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Chapter 8

FA Operations

Chapters 1-7 described the basics of how a FA battalion is structured and how it shoots, moves, communicates, and sustains. This chapter discusses how a FA battalion applies those techniques and principals in the context of FA operations in a variety of operational situations. Section I discusses FA considerations common to all operations. Sections II and III cover FA operations in support of offensive and defensive operations, respectively. Section IV details FA support of other unique tactical operations, such as airborne operations. Section V addresses FA support of stability operations and support operations. And Section VI discusses climate and terrain considerations that impact on FA operations. Each section addresses tactics, techniques, procedures, and considerations in relation to the six tactical task areas discussed in Section I, Chapter 1. The focus of this chapter is on FA operations. Fire support tactics, techniques, and procedures are included in FMs 6-20, 6-20-10, 6-20-30, and 6-20-40.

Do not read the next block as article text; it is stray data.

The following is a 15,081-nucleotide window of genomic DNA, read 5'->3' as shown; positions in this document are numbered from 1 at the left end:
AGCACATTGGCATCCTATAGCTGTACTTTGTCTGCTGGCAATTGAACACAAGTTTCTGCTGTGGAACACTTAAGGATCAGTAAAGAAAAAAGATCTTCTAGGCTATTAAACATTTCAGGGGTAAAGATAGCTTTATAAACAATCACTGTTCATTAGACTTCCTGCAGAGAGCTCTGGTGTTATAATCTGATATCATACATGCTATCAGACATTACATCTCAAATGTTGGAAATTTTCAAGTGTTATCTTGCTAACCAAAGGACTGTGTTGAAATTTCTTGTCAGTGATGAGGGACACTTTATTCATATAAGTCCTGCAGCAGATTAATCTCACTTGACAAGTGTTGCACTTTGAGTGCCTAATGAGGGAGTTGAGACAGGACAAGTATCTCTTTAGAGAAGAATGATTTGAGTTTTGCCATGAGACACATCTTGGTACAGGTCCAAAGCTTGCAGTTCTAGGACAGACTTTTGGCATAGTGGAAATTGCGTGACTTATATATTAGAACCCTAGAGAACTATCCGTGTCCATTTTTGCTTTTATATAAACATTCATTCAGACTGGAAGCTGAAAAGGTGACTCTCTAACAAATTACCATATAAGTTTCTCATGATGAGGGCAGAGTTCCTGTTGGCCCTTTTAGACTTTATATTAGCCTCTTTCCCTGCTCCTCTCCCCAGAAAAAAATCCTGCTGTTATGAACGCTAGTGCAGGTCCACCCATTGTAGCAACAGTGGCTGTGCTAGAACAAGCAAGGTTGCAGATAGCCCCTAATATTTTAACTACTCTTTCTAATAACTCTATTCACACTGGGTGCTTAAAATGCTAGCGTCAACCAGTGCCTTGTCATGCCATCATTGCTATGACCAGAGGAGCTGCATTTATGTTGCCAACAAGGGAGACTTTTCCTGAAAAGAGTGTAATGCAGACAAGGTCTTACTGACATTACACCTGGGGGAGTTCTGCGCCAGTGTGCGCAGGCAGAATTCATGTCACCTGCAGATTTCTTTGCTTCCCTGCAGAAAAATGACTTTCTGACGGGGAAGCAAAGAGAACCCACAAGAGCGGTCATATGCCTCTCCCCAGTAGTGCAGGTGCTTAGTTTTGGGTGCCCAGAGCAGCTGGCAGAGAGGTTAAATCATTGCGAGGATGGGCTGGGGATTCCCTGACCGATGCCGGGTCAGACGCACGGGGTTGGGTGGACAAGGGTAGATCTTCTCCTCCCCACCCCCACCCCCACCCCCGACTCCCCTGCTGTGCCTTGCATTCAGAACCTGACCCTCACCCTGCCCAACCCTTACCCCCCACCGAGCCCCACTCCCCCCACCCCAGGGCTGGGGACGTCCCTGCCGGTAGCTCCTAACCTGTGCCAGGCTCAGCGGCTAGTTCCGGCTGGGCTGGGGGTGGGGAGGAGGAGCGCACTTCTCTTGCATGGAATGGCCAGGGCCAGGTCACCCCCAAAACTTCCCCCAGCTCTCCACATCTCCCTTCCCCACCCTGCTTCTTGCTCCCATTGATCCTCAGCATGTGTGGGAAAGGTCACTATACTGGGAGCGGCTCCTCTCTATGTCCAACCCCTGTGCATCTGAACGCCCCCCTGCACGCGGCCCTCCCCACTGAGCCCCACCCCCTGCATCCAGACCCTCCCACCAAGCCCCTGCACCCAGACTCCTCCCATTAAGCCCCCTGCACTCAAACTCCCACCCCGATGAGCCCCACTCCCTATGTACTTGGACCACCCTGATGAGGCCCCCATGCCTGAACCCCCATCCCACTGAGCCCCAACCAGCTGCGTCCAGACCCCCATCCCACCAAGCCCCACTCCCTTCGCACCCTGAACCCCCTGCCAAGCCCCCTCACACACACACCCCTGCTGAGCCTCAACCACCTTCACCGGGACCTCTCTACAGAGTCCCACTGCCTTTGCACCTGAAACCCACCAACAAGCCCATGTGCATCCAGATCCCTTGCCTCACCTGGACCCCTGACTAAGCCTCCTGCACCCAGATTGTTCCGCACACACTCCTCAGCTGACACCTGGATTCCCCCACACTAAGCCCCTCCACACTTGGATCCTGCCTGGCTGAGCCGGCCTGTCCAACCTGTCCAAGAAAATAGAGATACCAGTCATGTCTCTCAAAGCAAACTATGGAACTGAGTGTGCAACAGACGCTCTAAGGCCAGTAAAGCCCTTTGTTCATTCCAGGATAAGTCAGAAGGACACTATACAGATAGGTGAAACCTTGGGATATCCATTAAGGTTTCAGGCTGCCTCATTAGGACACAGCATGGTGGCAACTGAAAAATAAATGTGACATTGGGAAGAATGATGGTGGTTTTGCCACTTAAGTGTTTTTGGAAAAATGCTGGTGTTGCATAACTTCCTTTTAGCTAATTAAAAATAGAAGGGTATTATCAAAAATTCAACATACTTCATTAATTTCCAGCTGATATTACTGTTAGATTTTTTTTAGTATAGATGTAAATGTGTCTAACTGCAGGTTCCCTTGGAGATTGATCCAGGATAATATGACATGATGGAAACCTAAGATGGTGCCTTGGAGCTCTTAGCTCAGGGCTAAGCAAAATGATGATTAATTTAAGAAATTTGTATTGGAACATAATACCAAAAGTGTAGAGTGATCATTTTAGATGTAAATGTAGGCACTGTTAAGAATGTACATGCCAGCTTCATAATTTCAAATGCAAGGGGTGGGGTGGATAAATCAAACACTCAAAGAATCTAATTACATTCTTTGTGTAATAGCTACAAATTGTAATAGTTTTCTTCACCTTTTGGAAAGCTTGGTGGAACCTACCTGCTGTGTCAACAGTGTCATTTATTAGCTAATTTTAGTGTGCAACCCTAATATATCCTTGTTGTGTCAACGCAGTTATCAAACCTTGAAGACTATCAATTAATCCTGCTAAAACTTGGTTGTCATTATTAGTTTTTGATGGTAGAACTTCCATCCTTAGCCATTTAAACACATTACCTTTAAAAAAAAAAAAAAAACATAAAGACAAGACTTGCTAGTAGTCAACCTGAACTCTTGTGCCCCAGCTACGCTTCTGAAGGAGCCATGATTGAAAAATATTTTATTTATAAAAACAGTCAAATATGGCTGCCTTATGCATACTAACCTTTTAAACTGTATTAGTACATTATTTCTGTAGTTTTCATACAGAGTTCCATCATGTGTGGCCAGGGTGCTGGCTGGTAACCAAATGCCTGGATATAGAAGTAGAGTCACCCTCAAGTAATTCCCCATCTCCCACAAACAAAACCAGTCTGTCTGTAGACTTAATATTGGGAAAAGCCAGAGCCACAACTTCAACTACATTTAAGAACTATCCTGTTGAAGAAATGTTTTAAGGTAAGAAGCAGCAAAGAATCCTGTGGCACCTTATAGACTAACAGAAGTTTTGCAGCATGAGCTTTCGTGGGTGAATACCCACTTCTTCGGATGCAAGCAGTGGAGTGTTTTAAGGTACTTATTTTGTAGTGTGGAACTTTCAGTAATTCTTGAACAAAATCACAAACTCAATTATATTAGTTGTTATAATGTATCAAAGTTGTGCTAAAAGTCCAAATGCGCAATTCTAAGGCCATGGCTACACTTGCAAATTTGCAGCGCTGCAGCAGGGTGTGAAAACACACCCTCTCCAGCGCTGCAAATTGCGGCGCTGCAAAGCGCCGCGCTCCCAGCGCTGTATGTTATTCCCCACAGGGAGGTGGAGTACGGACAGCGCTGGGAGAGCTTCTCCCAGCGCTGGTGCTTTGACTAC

8-01.   There are several FA considerations that may be applicable in all or most types of operations. Those are addressed in this section. Actions unique to a specific type of operation are addressed in the appropriate section.


  • During wargaming and during the battle, anticipate when tactical movement vice tactical maneuvering of the battalion or batteries may be necessary.

  • When speed is necessary, consider moving the battalion on multiple routes if possible.